The Syrian war and the subsequent emergence and spread of the Islamic State (ISIS) captured the world’s attention and transformed the Levant in ways one could not have imagined prior to 2011. As the numbers of dead and of refugees and internally displaced kept climbing, and as families were torn apart and neighborhoods were turned into war zones, economies slumped and regional economic ties broke down. The shock of the war has changed the region in profound ways, yet no one has done a systematic evaluation of its economic effect.
Governments in the Arab world have long subsidized the price of energy. This gives citizens throughout the region access to cheap petrol and diesel, and electricity supplied at below-market rates. But what has been the real impact of subsidies, and do they justify the huge financial burden they place on national budgets? This is a critical question in the Middle East and North Africa (MENA), as the region represents a disproportionate share of the world’s energy subsidies.
If you think the summers in the Middle East and North Africa (MENA) region are hot—think again. Summers are likely to become much warmer. Global temperatures are rising; the question now is by how much and what the impact of them will be. People in the region already face very high summer temperatures—and these could get worse. Compared to the rest of the world, the MENA region will suffer disproportionally from extreme heat.
The Middle East and North Africa region has a large diaspora. According to the latest United Nations estimates, 11 million citizens from the MENA countries lived abroad in 2013. Many of the members of this group hold prominent positions in their adopted countries. They have the potential to contribute to the development of industries in their countries of origin. Executives in multinationals can influence the choice of locations abroad in increasingly defragmented supply-chains. This is especially relevant for members of the diaspora. Seddik Belyamani, originally from Morocco, was Boeing's top airplane salesman, and was instrumental in converting an initial push-back by Boeing’s executives into an interest and a first mover investment in Morocco.
A former hotel owner in one of the region’s major cities, who wants to remain anonymous, tells a story that should have had a happy ending. Her 40-room hotel was doing well. It had built a reputation for excellent service. She decided to capitalize on her success and expand the business by adding a restaurant. This would have provided her with another revenue steam and allowed her to attract more customers, especially foreign tourists. Apart from expanding her business, the need for new kitchen and wait staff would have meant jobs for the local community. It would also have meant more business for local suppliers of everything from food to tablecloths.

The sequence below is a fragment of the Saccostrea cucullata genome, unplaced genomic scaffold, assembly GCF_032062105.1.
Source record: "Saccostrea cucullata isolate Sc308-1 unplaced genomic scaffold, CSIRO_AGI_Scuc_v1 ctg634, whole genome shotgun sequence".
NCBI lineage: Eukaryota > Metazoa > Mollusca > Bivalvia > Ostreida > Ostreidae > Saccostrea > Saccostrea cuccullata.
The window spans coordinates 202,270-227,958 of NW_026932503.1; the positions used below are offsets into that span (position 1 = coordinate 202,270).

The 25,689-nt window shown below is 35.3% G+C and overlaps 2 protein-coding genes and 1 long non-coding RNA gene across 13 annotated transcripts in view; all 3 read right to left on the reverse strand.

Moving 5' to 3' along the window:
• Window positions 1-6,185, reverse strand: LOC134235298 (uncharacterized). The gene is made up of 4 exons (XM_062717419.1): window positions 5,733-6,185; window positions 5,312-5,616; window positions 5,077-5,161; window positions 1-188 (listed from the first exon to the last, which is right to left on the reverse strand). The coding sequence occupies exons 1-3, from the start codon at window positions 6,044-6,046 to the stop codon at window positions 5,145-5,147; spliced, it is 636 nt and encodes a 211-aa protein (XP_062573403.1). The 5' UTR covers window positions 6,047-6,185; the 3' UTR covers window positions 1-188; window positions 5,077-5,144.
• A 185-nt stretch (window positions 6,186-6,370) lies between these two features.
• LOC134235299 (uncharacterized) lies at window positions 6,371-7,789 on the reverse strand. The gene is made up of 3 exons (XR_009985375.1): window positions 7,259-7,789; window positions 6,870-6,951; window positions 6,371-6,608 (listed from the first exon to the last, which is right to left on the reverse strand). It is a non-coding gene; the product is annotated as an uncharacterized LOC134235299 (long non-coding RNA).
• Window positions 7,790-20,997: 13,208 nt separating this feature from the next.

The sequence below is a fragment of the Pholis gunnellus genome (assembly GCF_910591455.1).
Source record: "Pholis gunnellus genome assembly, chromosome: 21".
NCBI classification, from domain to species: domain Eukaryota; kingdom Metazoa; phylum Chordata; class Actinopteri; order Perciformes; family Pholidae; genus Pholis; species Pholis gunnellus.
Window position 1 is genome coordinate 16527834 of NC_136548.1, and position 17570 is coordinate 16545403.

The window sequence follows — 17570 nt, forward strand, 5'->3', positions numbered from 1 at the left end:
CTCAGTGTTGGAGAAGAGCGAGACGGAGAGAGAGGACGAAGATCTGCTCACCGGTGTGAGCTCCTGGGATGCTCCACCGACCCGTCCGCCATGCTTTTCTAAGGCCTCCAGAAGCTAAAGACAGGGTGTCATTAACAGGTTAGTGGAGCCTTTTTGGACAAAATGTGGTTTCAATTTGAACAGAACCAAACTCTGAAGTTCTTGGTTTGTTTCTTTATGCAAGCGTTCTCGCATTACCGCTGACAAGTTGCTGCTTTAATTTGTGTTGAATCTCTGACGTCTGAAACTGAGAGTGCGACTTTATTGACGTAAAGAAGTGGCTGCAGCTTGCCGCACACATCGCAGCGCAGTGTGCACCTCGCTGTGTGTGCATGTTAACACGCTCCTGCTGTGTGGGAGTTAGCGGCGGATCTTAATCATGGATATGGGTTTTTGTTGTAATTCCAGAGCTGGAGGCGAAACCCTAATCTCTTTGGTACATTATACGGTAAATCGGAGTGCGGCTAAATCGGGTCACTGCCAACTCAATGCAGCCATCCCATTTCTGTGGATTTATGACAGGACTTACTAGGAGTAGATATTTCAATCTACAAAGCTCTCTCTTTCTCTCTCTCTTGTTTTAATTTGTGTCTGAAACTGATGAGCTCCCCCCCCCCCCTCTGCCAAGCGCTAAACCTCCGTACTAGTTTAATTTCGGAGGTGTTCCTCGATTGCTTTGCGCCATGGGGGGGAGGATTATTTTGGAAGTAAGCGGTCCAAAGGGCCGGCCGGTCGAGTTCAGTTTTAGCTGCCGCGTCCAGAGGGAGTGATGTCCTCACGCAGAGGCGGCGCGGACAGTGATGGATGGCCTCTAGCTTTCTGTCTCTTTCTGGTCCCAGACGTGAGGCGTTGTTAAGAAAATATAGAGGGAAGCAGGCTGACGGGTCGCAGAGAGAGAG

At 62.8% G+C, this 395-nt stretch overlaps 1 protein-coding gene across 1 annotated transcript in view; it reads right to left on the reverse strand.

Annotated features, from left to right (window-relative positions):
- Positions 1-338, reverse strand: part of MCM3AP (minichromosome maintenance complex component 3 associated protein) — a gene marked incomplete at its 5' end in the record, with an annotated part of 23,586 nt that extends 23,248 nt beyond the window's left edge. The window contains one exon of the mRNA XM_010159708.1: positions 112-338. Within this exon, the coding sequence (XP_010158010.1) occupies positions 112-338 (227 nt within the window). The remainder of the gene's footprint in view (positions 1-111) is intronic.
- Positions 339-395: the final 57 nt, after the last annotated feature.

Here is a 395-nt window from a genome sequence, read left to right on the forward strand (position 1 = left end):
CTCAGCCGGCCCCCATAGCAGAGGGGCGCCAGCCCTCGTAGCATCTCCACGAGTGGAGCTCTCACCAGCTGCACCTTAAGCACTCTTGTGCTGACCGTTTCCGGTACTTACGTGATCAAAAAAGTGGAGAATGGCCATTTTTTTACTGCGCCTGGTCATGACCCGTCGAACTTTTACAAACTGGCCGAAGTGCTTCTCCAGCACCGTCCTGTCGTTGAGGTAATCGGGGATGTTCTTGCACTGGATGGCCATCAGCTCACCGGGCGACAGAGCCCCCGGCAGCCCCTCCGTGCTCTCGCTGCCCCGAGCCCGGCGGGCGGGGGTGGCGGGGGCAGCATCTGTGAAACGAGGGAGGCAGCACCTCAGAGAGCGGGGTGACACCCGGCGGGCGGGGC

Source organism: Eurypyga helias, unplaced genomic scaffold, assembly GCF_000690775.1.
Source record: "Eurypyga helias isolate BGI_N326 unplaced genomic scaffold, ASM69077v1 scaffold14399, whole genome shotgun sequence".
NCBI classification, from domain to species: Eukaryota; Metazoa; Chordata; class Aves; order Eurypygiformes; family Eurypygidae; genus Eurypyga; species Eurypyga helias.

With such a long list of potential benefits, who would want to stand in the way?
What makes smart politicians? Jeffrey Frankel has an idea. His recent blog examines the allure, and trap, of universal subsidies. For one thing, they know that pulling the plug on bad policies should be done sooner rather than later. The same can be said of other policies related to investment and labor legislation. Economic democracy is a great thing. However, beware of misguided routes to achieving it.
- Egypt, Arab Republic of
- Iran, Islamic Republic of
- Saudi Arabia
- Syrian Arab Republic
- United Arab Emirates
- West Bank and Gaza
- Yemen, Republic of
- Middle East and North Africa
- Global Economy
- Labor and Social Protection
- Public Sector and Governance
Seven countries in the Middle East and North Africa (MENA) region --Egypt, Tunisia, Iran, Lebanon, Jordan, Yemen and Libya (MENA 7)--are facing similar economic problems: i) volatile growth that has remained significantly below potential; ii) limited fiscal space resulting from rising budget deficits, public debt and declining foreign reserves that have reduced savings available for public and private investment; and iii) a weak private sector that is far from becoming a driver of growth and creator of jobs.
Unemployment rates in Egypt, Iran, Jordan, Lebanon, Libya, Tunisia and Yemen (the MENA 7) have remained stubbornly high, particularly among youth (15–24 years) with an average rate of 22 percent for young males and 39 percent for young females. Some estimates show that the youth unemployment rate is as high as 40 percent in Tunisia and even higher in the inland governorates
The answer is a conditional ‘Yes’, depending on whether they can accelerate the pace of the structural reforms needed to boost growth in Egypt, Tunisia, Iran, Lebanon, Jordan, Yemen and Libya. A new report from the World Bank, “Predictions, Perceptions and Economic Reality - Challenges of Seven Middle East and North Africa Countries Described in 14 Charts,” finds that, despite recent signs of economic improvement in Egypt and Tunisia, growth continues to be weak and insufficient to reduce unemployment.